The putative pectin methylesterase gene, BcMF23a, is required for microspore development and pollen tube growth in Brassica campestris
BcMF23a contributes to pollen wall development via influencing intine construction, which, in turn, influences pollen tube growth.
Pollen wall, the morphological out face of pollen, surrounds male gametophyte and plays an important role in plant reproduction. Pectin methylesterases (PMEs) are involved in pollen wall construction by de-esterifying pectin of the intine. In this study, the function of a putative pectin methylesterase gene, Brassica campestris Male Fertility 23a (BcMF23a), was investigated. Knockdown of BcMF23a by artificial microRNA (amiRNA) technology resulted in abnormal pollen intine formation outside of the germinal furrows at the binucleate stage. At the trinucleate stage, 20.69% of pollen possessed the degradation of nuclei, cytoplasm and the intine, resulting in shrunken pollen, whereas the remaining 75.86% were wall-disrupted with degrading cytoplasm and broken exine inside the germinal furrows. In addition, pollen abortion in transgenic plants caused germination percentage reduction by 19% in vitro and pollen tube growth disruption in natural stigma in vivo. Taken together, BcMF23a is involved in pollen development and pollen tube growth, possibly via participating in intine construction. This study may contribute towards understanding the function of pollen-specific PMEs and the molecular regulatory network of pollen wall development.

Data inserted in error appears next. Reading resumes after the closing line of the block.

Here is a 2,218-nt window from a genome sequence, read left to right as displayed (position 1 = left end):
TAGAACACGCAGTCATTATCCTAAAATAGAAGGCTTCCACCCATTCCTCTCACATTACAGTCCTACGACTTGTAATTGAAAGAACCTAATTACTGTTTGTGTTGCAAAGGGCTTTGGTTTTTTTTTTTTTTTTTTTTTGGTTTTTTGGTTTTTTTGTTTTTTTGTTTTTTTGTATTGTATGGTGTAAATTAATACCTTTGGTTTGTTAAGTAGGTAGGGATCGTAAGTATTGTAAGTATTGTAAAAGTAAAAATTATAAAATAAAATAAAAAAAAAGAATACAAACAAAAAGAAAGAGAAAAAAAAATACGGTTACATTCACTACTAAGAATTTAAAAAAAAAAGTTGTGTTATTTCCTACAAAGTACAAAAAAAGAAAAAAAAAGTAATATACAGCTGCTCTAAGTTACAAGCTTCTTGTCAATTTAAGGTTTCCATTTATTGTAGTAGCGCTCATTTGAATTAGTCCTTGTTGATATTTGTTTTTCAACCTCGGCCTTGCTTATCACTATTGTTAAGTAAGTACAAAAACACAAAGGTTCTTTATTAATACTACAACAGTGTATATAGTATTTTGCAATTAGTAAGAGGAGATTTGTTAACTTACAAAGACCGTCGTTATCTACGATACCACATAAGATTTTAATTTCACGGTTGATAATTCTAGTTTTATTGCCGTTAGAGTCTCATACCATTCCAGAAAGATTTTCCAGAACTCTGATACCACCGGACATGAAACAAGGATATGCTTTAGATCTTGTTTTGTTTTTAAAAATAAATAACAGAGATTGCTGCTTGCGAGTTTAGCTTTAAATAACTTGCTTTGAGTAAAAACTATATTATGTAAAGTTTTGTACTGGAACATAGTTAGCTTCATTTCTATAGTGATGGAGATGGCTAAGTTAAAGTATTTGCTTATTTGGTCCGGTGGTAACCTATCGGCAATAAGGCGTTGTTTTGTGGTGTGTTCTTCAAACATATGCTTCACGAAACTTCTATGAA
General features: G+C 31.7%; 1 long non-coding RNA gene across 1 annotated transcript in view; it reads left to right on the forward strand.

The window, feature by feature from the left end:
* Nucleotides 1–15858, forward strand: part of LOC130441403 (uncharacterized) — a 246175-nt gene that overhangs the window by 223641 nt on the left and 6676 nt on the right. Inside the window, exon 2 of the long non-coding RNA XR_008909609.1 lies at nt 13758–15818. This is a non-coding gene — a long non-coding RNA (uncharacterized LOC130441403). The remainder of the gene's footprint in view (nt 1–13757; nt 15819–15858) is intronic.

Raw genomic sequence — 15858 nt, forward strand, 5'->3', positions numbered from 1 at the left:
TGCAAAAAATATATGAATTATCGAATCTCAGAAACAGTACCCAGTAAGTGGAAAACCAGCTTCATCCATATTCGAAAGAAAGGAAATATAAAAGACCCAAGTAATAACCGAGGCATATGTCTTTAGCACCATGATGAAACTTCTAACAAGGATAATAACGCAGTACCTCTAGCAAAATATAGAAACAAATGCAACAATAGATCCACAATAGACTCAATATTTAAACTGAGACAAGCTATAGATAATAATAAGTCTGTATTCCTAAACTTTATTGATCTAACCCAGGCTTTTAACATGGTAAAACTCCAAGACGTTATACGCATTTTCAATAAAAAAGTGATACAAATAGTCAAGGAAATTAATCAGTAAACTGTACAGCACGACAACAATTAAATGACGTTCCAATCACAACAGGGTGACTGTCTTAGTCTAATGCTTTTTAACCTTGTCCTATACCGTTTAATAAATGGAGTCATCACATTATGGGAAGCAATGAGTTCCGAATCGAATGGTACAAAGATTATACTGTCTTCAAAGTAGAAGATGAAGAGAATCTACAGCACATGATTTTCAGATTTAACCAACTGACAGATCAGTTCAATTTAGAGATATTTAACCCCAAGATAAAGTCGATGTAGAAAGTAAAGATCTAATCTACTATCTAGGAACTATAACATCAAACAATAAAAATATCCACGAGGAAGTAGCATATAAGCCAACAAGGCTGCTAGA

KeywordsBrassica campestris Pectin methylesterases PMEs Pollen development Intine Pollen tube
This work was funded by the National Natural Science Foundation of China (Grant number 31471877) and the Grand Science and Technology Special Project of Zhejiang Province (Grant number 2016C02051-6-1).
Compliance with ethical standards
Conflict of interest
The authors declare that they have no conflict of interest.
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